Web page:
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[Kim Seong-kon] Our hopes in the Year of the RabbitBy 류근하
Published : Jan. 4, 2011 - 17:46
Historically, Koreans have not been able to lead a serene, reclusive life due to Northeast Asia’s turbulent regional politics. Thus we conjured up a story of a smart rabbit who wisely survives by pitting two of the mightiest animals of the land and sea, the elephant and the whale, against each other. In the story, the rabbit, challenged by the two mighty, arrogant animals, proposes a competition to see who is stronger. Then the rabbit secretly ties the elephant and the whale together with a rope and beats a drum to push the two to compete to see who is strongest. Wrongfully assuming that they are tied to the rabbit, the elephant and the whale pull the rope in the opposite directions so hard that the rope is broken and they fall top over tail.
A cunning rabbit appears in another traditional Korean folktale. The Dragon King in the South Sea becomes sick in bed, and he is told only a rabbit’s liver will cure his illness. The Dragon King orders a turtle to bring him the cure. The turtle swims to land and succeeds in luring a rabbit to the Dragon Palace, promising him a box of rare treasures. Standing before the Dragon King, the rabbit realizes he has been enticed into a death trap. However, the cunning rabbit persuades the Dragon King that he has left his liver behind and is willing to bring it back for him. When the nave turtle takes him back to the seashore, the cunning rabbit runs away for his life.
Indeed, we Koreans are so fond of rabbits that we depict them favorably in our folksongs and folktales. Even when we look at the moon, we visualize a rabbit standing beside a Cassia tree, pounding rice into flour to make heavenly rice cakes. When we sing, we also like to sing about rabbits. One of our favorite children’s songs goes: “On the Milky Way in the blue sky/ glides a white crescent boat/ with a Cassia tree and a rabbit in it.” Another song goes, “Hare, hare, where’re you headed for?/ Hopping, hopping, where are you hopping to?” In Korean culture, indeed, the rabbit or hare symbolizes persons who are amiable, gentle, and mild.
Likewise, we believe that a person born in the Year of the Rabbit possesses the virtue of graciousness and kindness. Rabbit people, who are generally gentle and witty, rarely use foul language or vulgar words to make a point. The Chinese zodiac indicates that those who are born in the Year of the Rabbit make few enemies and seldom get into trouble. They have the good sense to avoid harm’s way and also are exceptionally astute in business and monetary transactions. That is why rabbit people make good politicians, diplomats, or businessmen. Queen Victoria, David Rockefeller, and Bob Hope are good examples of people born in the year of the rabbit.
But not all people fit the above descriptions. For example, controversial politicians such as Joseph Stalin, Fidel Castro and Johannes Vorster were also born in the Year of the Rabbit, but their images hardly match the rabbit.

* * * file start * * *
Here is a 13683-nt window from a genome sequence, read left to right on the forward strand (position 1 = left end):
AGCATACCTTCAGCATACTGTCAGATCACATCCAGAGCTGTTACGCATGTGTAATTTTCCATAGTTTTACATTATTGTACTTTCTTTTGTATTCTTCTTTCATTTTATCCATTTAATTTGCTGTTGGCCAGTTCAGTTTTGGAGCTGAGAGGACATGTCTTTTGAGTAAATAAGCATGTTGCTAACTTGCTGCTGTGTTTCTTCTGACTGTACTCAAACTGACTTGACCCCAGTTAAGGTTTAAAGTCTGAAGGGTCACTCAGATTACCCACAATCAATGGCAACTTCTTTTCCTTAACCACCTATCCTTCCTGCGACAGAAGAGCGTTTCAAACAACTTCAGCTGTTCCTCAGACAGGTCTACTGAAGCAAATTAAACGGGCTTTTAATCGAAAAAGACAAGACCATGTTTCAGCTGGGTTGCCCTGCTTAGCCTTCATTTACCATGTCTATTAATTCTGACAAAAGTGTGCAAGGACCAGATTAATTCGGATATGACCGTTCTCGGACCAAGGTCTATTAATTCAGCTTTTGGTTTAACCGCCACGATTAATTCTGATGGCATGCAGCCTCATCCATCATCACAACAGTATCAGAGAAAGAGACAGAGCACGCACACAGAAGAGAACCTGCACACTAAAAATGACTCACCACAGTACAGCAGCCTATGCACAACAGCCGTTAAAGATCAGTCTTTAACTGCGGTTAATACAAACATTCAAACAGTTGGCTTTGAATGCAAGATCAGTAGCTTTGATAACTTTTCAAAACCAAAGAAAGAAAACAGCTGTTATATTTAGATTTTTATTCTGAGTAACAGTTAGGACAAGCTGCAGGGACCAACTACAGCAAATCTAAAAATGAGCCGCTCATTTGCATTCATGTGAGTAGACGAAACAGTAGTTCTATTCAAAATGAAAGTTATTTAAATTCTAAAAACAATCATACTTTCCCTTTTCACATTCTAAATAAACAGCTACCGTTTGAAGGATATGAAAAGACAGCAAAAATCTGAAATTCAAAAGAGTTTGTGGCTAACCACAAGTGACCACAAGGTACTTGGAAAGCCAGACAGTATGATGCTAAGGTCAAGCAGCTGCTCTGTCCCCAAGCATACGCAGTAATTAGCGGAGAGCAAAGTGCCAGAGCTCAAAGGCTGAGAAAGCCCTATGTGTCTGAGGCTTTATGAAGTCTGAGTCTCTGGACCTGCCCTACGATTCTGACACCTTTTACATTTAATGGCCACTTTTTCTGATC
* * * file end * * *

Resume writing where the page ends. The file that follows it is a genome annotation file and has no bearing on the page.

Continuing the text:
Instead, they strongly evoke the image of the ferocious Tiger. Likewise, the image of Bugs Bunny is radically different from the image of a rabbit in Korea. Bugs Bunny is delineated as a witty, but mean and mischievous character that constantly tortures nave people like Elmer and gets his carrots at the end of each episode. But Koreans’ image of the rabbit is far from that of Bugs Bunny.
The Chinese zodiac also points out that Rabbit people are sentimental and compassionate. Moreover, they cry easily and profusely. These traits perfectly fit Koreans’ characteristics. Rabbit people, though agile, can also be timid and weak. And they can be passive and negative as well, rather than positive and aggressive.
Last year was the Year of the Tiger. Like the ferocious tiger, we experienced a host of clashes, both internally and externally. Inside the nation, our lawmakers once again shamefully fought with fists in the National Assembly, and our country was sharply divided into progressive and conservative camps. Outside of Korea, North Korea appalled the world with her insolent artillery barrage of Yeonpyeong Island, causing an unprecedented crisis on the Korean Peninsula since the Korean War.
In the Year of the Rabbit, we should stop acting like vicious tigers and restore our long-lost decorum and civility instead. This year, we should put an end to all the battles and hatred of the previous year. In the Year of the Rabbit, we want peace, prosperity and decency. We need to show the world that we are Rabbit people, not Tiger people.
By Kim Seong-kon
Kim Jong-han is a Hong Kong-based partner at Paul, Hastings, Janofsky & Walker LLP, an international law firm. He is a graduate of Georgetown University’s School of Foreign Service and its law school. ― Ed.
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